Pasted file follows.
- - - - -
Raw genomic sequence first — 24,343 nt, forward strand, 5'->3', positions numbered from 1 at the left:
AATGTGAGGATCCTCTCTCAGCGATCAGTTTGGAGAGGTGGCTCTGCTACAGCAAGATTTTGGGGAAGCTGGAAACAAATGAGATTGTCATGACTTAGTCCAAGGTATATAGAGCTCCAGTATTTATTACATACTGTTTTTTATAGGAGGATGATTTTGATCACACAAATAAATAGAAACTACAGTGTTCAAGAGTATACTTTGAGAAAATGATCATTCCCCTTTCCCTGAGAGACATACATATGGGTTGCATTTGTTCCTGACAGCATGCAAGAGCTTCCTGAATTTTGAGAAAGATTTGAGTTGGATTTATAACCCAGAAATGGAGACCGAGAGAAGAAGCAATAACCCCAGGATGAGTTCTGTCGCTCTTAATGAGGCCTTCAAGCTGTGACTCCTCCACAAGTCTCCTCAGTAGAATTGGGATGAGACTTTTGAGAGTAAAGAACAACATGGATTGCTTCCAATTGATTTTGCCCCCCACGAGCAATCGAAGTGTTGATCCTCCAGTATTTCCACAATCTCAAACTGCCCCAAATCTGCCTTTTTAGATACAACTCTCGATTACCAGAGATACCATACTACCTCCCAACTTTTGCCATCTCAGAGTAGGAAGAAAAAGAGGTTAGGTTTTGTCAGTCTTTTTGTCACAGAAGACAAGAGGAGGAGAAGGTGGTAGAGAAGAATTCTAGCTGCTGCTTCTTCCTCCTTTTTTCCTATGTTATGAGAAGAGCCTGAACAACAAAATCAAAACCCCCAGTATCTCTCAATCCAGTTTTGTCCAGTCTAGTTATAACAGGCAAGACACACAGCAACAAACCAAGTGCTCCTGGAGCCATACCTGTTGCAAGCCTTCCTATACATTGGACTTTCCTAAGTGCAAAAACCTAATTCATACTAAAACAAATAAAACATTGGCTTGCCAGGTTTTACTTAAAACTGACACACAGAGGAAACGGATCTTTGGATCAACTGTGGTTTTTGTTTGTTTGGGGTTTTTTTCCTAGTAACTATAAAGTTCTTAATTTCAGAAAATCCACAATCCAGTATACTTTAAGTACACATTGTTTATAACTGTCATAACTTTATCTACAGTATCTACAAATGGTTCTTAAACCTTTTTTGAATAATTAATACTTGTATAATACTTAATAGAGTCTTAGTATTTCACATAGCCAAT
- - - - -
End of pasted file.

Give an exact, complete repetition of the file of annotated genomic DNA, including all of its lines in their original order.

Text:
Raw genomic sequence first — 24,343 nt, forward strand, 5'->3', positions numbered from 1 at the left:
AATGTGAGGATCCTCTCTCAGCGATCAGTTTGGAGAGGTGGCTCTGCTACAGCAAGATTTTGGGGAAGCTGGAAACAAATGAGATTGTCATGACTTAGTCCAAGGTATATAGAGCTCCAGTATTTATTACATACTGTTTTTTATAGGAGGATGATTTTGATCACACAAATAAATAGAAACTACAGTGTTCAAGAGTATACTTTGAGAAAATGATCATTCCCCTTTCCCTGAGAGACATACATATGGGTTGCATTTGTTCCTGACAGCATGCAAGAGCTTCCTGAATTTTGAGAAAGATTTGAGTTGGATTTATAACCCAGAAATGGAGACCGAGAGAAGAAGCAATAACCCCAGGATGAGTTCTGTCGCTCTTAATGAGGCCTTCAAGCTGTGACTCCTCCACAAGTCTCCTCAGTAGAATTGGGATGAGACTTTTGAGAGTAAAGAACAACATGGATTGCTTCCAATTGATTTTGCCCCCCACGAGCAATCGAAGTGTTGATCCTCCAGTATTTCCACAATCTCAAACTGCCCCAAATCTGCCTTTTTAGATACAACTCTCGATTACCAGAGATACCATACTACCTCCCAACTTTTGCCATCTCAGAGTAGGAAGAAAAAGAGGTTAGGTTTTGTCAGTCTTTTTGTCACAGAAGACAAGAGGAGGAGAAGGTGGTAGAGAAGAATTCTAGCTGCTGCTTCTTCCTCCTTTTTTCCTATGTTATGAGAAGAGCCTGAACAACAAAATCAAAACCCCCAGTATCTCTCAATCCAGTTTTGTCCAGTCTAGTTATAACAGGCAAGACACACAGCAACAAACCAAGTGCTCCTGGAGCCATACCTGTTGCAAGCCTTCCTATACATTGGACTTTCCTAAGTGCAAAAACCTAATTCATACTAAAACAAATAAAACATTGGCTTGCCAGGTTTTACTTAAAACTGACACACAGAGGAAACGGATCTTTGGATCAACTGTGGTTTTTGTTTGTTTGGGGTTTTTTTCCTAGTAACTATAAAGTTCTTAATTTCAGAAAATCCACAATCCAGTATACTTTAAGTACACATTGTTTATAACTGTCATAACTTTATCTACAGTATCTACAAATGGTTCTTAAACCTTTTTTGAATAATTAATACTTGTATAATACTTAATAGAGTCTTAGTATTTCACATAGCCAAT